This new body of work cross-examines the fraught lineage of a craft technique and identity formation by looking at its hybrid nature. Specifically, how filet lace was introduced to the Philippines during Spanish occupation and how it then developed for the American palette. This is in comparison to the conception of a gay pornstar, Brandon Lee, who created an ambiguous Asian American persona, who happens to be Filipino, but never played upon during his fame. I am looking at these two seemingly unlikely moments to interrogate the historical authenticity of a craft technique and what it means to be Filipinx/a/o, especially within the diaspora.
Typically, the motifs embedded in filet lace are religious, geometric, mythological, or pastoral. Craftspeople follow and perfect an enforced pattern, but sometimes these designs fracture and deviate into new stories. Analogous to the evolution of filet lace as a material witness through two imperialist forces, Brandon Lee traversed the screen to question the desires and power dynamics of a brown body with an American boy-next-door image in a sea of white flesh. Both endure in multiple histories and unfixed identities and I aim to mesh them together.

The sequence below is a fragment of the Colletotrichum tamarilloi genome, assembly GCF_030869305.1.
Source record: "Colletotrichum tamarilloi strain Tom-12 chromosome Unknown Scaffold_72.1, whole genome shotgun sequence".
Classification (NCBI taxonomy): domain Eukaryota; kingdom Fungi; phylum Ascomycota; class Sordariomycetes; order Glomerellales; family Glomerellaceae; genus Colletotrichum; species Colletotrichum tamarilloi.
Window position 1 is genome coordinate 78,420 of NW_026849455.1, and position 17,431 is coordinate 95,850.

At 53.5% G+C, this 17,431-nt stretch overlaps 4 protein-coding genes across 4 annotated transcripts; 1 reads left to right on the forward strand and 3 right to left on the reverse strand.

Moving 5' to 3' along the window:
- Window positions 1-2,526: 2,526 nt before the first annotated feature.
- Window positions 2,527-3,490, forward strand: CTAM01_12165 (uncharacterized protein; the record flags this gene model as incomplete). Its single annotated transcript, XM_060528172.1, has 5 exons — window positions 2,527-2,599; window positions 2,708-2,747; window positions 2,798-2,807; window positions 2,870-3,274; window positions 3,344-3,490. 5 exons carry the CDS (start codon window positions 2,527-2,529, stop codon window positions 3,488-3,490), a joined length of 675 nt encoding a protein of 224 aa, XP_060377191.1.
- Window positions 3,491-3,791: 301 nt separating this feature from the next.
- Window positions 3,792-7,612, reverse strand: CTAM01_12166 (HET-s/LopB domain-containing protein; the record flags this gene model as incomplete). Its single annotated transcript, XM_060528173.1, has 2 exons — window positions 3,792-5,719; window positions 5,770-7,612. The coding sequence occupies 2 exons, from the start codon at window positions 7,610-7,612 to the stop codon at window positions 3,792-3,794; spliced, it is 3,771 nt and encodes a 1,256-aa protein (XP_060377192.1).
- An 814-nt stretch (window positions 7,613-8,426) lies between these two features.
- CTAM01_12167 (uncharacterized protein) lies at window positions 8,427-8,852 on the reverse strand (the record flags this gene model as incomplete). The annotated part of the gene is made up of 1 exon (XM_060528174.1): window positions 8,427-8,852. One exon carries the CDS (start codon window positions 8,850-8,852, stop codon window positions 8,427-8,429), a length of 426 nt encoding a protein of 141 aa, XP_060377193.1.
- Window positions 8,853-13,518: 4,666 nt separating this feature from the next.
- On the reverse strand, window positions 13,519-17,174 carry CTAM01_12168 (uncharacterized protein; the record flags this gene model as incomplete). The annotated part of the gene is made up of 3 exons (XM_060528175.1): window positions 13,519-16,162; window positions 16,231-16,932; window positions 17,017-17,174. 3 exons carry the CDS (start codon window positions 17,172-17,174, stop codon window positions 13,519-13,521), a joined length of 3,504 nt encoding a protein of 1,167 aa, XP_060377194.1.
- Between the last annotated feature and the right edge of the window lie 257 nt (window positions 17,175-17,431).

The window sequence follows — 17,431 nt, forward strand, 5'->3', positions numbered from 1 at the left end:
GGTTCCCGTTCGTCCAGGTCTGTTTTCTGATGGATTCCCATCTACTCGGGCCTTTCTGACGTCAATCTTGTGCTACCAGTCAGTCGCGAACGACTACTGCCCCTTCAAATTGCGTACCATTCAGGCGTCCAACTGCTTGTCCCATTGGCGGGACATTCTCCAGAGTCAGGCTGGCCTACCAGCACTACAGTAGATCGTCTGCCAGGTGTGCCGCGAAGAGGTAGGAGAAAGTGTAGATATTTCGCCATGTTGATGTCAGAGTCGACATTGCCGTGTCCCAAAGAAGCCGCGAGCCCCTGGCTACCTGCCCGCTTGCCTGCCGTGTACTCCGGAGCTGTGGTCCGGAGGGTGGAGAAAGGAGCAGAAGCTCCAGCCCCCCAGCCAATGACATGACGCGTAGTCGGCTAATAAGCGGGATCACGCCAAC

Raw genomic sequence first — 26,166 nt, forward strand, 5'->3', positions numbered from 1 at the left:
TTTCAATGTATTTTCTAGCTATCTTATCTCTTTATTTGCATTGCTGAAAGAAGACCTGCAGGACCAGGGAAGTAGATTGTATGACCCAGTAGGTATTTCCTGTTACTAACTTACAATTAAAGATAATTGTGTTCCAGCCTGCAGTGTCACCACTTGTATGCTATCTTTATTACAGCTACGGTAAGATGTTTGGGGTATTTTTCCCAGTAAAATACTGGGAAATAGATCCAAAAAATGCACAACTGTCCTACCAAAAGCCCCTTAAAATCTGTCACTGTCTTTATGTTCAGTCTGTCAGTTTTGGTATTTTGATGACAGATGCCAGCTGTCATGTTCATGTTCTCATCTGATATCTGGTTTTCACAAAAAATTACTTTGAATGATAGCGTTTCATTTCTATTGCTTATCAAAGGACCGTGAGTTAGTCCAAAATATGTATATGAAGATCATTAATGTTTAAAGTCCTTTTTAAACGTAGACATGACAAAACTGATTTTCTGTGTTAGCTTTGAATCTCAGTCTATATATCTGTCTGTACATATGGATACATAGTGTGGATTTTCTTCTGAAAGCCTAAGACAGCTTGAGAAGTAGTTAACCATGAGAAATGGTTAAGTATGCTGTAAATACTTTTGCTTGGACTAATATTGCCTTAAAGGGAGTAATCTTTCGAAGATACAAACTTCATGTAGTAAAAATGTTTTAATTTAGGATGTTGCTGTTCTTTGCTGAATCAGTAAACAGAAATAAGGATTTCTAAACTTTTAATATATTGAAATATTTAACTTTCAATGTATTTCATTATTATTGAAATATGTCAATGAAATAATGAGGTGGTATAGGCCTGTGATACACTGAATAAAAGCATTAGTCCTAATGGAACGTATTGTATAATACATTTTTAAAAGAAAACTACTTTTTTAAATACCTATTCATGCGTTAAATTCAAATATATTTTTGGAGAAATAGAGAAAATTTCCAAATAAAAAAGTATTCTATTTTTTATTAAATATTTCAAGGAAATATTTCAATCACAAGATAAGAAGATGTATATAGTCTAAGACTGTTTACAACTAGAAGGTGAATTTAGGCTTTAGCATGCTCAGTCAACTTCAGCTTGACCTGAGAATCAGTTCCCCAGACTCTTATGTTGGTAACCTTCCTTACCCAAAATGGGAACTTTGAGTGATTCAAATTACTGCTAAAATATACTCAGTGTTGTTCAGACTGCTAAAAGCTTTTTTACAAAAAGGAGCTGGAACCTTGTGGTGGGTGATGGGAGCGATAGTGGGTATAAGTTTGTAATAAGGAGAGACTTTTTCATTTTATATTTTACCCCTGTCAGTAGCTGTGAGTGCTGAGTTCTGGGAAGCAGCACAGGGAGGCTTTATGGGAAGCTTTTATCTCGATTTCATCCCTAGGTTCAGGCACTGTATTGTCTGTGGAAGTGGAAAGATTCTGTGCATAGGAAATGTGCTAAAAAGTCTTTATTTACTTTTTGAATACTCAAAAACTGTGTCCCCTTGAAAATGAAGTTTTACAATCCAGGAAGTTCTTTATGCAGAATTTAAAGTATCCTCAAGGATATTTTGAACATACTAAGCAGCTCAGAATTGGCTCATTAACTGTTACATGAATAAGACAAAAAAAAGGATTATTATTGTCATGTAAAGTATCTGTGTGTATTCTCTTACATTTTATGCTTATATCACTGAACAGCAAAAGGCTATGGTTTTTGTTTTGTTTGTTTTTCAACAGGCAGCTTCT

The project looks at the intersections of a complicated craft that has multiple origins framed through a queer transmigrant experience. Although the reference is on a particular craft, the work is not a recreation. Instead, I use it as a historical anchor to filter the complex history between countries and how it reflects on a body, particularly an Asian American identity negotiating different cultures through a queer framework.